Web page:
Let’s take a stroll down the corridor of time and hear a familiar friend whose voice echoed across the Kentucky airwaves as a welcomed guest in the homes of all who tuned in. The sign on was always the same… “Hello Everybody, this is Cawood Ledford” and that introduction meant one thing, the University of Kentucky Wildcats were getting ready to play basketball.
From 1953 to 1992, Cawood was the smooth talking, Southern gentleman, who was a family member to all Kentucky basketball fans. Across the bluegrass and throughout the Big Blue Nation, the porchlights on homes didn’t go out until Cawood had finished his broadcast of the latest Wildcat game. His ability to use words to paint vivid and vibrant pictures as the Wildcats played would transport people through their radios to the playing floor anywhere in the SEC when the Cats were playing.
“The Wildcats will be moving from left to right on your radio dial.” That phrase let the fans know the direction everyone was moving on the court. “He went to war on that one.” Described the battle taking place under the bucket or the scamper for a loose ball. “Bullseye,” was the phrase that highlighted a timely jump shot. “He shot that one from Paducah,” was a favorite phrase to describe a shot that was taken a long way from the bucket. And of course there was the classic, “it danced around a little bit, but it finally fell” …describing a ball as it lively bounced around the rim.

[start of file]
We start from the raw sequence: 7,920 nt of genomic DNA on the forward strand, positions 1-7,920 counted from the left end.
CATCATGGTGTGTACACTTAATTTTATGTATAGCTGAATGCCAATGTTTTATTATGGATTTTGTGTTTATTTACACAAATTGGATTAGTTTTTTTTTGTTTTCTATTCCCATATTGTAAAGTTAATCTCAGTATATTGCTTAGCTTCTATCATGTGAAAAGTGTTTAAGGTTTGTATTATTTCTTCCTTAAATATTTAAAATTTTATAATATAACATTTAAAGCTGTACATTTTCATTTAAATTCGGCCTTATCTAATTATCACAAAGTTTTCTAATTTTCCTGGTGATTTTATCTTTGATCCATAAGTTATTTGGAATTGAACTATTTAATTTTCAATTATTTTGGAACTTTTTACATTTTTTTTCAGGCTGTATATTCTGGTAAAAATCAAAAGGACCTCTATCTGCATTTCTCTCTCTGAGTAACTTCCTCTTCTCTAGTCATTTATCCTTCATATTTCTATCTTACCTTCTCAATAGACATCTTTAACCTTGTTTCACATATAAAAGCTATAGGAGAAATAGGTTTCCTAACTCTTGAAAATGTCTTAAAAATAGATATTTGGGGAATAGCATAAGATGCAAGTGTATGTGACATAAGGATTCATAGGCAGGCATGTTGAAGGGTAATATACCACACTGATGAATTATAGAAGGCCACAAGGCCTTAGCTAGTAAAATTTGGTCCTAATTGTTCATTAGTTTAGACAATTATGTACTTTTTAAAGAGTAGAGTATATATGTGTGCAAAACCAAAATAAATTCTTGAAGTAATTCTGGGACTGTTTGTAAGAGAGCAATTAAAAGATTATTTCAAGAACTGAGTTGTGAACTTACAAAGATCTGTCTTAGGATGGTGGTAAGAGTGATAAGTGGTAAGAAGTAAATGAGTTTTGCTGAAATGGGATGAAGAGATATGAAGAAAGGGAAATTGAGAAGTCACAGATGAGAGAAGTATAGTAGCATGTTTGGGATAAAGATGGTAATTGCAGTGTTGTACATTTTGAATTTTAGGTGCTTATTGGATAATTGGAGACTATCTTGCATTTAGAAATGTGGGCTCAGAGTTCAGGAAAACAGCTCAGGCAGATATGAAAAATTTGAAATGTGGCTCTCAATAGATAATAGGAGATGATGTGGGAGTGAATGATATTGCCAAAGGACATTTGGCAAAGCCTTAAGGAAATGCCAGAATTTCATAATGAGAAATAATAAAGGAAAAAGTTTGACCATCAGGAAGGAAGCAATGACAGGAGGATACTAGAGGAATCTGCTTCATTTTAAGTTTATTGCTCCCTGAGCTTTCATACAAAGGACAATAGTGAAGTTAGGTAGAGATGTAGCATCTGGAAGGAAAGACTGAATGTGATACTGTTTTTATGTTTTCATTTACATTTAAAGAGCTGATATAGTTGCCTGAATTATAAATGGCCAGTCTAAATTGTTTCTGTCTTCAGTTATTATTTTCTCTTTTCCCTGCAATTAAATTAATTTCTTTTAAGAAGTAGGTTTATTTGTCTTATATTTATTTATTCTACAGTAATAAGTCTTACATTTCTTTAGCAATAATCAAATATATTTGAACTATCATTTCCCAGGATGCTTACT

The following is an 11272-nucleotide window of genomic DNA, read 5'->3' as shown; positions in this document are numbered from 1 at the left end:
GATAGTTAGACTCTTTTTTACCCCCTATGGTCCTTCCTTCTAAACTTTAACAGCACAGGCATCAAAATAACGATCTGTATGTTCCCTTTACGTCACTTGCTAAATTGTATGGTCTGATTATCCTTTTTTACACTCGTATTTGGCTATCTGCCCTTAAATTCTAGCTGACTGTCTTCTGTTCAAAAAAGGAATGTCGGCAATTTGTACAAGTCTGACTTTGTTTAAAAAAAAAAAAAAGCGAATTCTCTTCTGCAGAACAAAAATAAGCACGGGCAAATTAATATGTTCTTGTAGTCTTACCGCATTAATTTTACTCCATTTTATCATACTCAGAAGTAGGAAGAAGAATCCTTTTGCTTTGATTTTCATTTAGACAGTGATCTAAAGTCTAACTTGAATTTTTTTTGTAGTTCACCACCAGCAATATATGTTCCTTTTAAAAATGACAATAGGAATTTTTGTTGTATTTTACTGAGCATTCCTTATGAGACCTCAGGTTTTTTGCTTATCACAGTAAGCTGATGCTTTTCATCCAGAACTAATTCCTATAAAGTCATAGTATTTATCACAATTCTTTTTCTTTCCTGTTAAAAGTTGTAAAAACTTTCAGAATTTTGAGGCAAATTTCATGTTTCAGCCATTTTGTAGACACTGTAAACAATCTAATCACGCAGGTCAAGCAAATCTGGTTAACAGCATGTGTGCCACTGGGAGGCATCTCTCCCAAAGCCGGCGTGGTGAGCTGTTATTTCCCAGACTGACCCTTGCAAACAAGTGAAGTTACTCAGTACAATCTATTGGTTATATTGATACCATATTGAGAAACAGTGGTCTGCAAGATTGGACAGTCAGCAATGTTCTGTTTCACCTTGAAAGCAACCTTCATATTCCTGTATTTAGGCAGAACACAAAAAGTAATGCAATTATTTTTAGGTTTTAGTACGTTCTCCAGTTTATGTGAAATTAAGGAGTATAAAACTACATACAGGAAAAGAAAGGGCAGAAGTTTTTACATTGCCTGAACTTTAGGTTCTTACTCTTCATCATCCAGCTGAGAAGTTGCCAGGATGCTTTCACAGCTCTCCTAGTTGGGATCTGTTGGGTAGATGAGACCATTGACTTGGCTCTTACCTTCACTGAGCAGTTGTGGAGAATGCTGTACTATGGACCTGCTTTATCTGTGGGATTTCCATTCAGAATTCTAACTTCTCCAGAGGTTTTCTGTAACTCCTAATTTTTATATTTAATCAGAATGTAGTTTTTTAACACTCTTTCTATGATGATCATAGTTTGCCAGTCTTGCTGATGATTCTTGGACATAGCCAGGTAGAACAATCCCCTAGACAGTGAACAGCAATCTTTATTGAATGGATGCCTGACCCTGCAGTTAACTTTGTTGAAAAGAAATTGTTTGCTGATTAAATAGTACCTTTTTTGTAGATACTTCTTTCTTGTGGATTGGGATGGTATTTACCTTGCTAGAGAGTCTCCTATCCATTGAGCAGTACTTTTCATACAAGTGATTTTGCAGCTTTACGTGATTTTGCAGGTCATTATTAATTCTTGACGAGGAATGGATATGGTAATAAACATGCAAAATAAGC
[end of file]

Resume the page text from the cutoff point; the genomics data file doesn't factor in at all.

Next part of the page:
The words, the phrases, the gentleness, and the friendly sound of his voice had the ability to connect with fans who would often listen to the game on the radio, turn down the sound on the television if the game was televised, and let Cawood Ledford handle the play by play. Even though he was employed by the university, Ledford tended to call the game as a hometown fan, but always fair enough to describe what was really going on.
Coach Adolph Rupp had told him once, “Cawood, when you see one of our teams dogging it… burn ‘em”
In the rafters of Rupp Arena, there is a blue banner with his name and a microphone that commemorates his special place in the heart of Kentucky fans. Former president Bill Clinton paid tribute to him in 1999. The speech which took place in Hazard, Kentucky included these words, “I was thinking if old Cawood had been a political announcer instead of a basketball announcer, and I could have kept him with me these last twenty five years, I’d never lost an election.”
After numerous awards and accolades, it was Dick Vitale of ESPN who included him on “Dick Vitale’s Mount Rushmore of All Golden Voice” * as the sportscaster honored legends of the game. Cawood Leford is a Kentucky legend, but he is a part of the memories that UK fans hold so dearly and so close to their hearts.
As we move into the off season, all of us once again are watching closely as to who is staying for another year in Lexington, which players are going to the NBA Draft, how many players have entered the transfer portal, who might be coming into the program via transfer, and who is in the next group of high school athletes that will join Coach Calipari for a new chapter in Kentucky basketball. Each of us have memories of the players and seasons past, they excited us and frustrate us at times, but each remind us of the love we have for this great game and the way it is played at the University of Kentucky. There are new memories waiting to be made – let’s get ready for another season.
* (Dick Vitale’s Mount Rushmores of College Basketball. 2018 Nico 11 Publishing)